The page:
Due to a miscommunication, the post went up before we were able to confirm that all of the individuals listed in the document had their names on the public record. When we became aware that several students in the document had not spoken at the Town Hall, we immediately redacted all of the names of student activists in the post in the interest of protecting their safety and privacy.

Bwog exists, first and foremost, to serve the students on this campus and to provide a forum for safe, open discussion. In this instance, we have failed to live up to those responsibilities.

When Bwog was founded in 2006, it was primarily a source for stories that warranted immediate attention, such as free food alerts and breaking news. As our readership grew, we evolved into a preeminent independent source of student news and information. After the events of this weekend, we are reevaluating our responsibilities to the Columbia community and we would like all of you, our readers, to be involved in that process.

We would like to actively change what information is posted on Bwog, the factors that inform such decisions, and how we present that information to you. We will be meeting personally with many of the student activists who were most affected by this weekend’s events in order to get their input. In addition, we invite any student who wishes to contribute to the redefining of Bwog to send an email at editor@bwog.com, or to attend our open forum next Sunday, October 26th, from 8-9pm in the Lerner SGO.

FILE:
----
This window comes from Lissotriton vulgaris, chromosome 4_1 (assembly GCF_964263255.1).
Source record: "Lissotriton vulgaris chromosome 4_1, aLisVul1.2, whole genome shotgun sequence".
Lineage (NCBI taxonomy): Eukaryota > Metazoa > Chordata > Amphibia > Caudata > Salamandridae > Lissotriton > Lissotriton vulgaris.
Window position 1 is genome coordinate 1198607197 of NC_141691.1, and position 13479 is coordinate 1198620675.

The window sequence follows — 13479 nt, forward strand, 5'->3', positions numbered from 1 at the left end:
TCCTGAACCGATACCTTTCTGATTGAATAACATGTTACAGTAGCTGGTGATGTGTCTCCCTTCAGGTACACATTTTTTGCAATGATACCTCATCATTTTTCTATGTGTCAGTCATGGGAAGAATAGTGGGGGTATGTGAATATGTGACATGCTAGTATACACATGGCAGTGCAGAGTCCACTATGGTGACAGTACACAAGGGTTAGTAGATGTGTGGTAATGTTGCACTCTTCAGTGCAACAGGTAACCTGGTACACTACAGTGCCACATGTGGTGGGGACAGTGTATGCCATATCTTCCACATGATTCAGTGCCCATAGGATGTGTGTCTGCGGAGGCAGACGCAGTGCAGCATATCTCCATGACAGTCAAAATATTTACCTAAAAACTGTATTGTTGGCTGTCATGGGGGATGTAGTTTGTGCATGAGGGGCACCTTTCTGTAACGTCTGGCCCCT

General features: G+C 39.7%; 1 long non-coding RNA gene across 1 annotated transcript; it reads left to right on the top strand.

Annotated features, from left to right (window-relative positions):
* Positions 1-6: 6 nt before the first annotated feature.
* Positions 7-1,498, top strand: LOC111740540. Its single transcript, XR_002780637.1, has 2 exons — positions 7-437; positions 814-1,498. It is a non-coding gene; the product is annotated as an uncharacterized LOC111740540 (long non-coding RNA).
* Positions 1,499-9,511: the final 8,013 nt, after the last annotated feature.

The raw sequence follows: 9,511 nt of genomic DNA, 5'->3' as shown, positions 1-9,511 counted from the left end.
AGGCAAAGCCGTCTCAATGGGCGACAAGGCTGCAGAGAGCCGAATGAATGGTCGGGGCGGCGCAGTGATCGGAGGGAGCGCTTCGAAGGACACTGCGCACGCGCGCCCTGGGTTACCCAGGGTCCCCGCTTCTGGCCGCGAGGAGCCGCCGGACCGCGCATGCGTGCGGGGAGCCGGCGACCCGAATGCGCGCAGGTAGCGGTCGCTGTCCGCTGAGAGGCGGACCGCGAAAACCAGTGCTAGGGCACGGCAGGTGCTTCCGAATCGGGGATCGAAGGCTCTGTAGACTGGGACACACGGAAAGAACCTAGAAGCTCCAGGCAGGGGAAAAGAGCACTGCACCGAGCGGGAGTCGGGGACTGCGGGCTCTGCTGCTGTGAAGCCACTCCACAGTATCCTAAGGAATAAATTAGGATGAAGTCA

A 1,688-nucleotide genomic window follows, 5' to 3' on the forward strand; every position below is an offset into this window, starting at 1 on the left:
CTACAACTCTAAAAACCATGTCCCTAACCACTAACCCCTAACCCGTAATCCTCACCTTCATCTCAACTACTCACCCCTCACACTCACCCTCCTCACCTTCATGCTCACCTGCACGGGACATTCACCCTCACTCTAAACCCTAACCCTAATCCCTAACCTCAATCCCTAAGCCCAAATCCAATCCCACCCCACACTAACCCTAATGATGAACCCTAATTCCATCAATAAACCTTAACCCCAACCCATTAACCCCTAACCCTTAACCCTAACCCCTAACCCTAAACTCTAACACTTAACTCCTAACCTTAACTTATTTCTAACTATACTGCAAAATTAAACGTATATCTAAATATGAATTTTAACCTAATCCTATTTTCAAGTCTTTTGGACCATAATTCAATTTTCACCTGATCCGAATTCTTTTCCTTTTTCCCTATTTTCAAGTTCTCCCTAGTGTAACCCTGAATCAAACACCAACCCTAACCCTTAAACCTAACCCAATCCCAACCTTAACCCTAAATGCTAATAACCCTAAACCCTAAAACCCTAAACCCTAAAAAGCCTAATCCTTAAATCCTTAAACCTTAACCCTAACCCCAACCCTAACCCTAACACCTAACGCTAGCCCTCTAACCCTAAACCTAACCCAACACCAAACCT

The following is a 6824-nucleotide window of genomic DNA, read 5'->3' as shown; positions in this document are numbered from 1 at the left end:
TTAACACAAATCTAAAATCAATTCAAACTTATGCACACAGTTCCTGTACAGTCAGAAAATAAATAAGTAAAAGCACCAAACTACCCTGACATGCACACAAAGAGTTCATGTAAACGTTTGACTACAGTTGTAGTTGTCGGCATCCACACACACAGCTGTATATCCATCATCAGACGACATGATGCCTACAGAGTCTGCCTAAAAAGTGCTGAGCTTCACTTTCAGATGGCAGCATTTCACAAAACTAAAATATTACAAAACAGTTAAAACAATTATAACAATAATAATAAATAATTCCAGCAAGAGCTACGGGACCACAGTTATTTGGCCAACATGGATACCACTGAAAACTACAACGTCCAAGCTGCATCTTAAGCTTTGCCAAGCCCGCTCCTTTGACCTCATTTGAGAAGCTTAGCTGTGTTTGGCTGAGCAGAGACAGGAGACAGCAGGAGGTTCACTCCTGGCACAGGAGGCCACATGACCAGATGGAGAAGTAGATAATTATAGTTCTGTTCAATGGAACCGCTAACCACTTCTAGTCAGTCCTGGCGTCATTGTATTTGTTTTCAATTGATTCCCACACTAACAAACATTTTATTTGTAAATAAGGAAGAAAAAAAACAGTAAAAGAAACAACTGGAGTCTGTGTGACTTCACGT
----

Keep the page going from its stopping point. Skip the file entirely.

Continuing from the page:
We deeply regret the events of the past few days, but embrace the opportunity to look critically at ourselves and reaffirm our commitment to our readers. We look forward to beginning what we feel is a necessary process in ensuring that Bwog has a role in the Columbia community.

Respectfully,
Julia Goodman, Editor-in-Chief
Claire Friedman, Managing Editor
Maud Rozee, Internal Editor
Jake Hershman, Publisher

Field Notes: Unmet Expectations Edition
IMG_2455

Looks fun from up here

This weekend was in the wake of midterm season – and what did we do to work off some steam? Columbia falsely answered our prayers and decided to host a festival full of inflatable obstacle courses and balloons on College Walk for…children. So we were forced to put our middle finger dismay away and wind down elsewhere. Bwog always wants to know what/where you’ve been over the weekend, so send your next weekend grind on over to tips@bwog.com.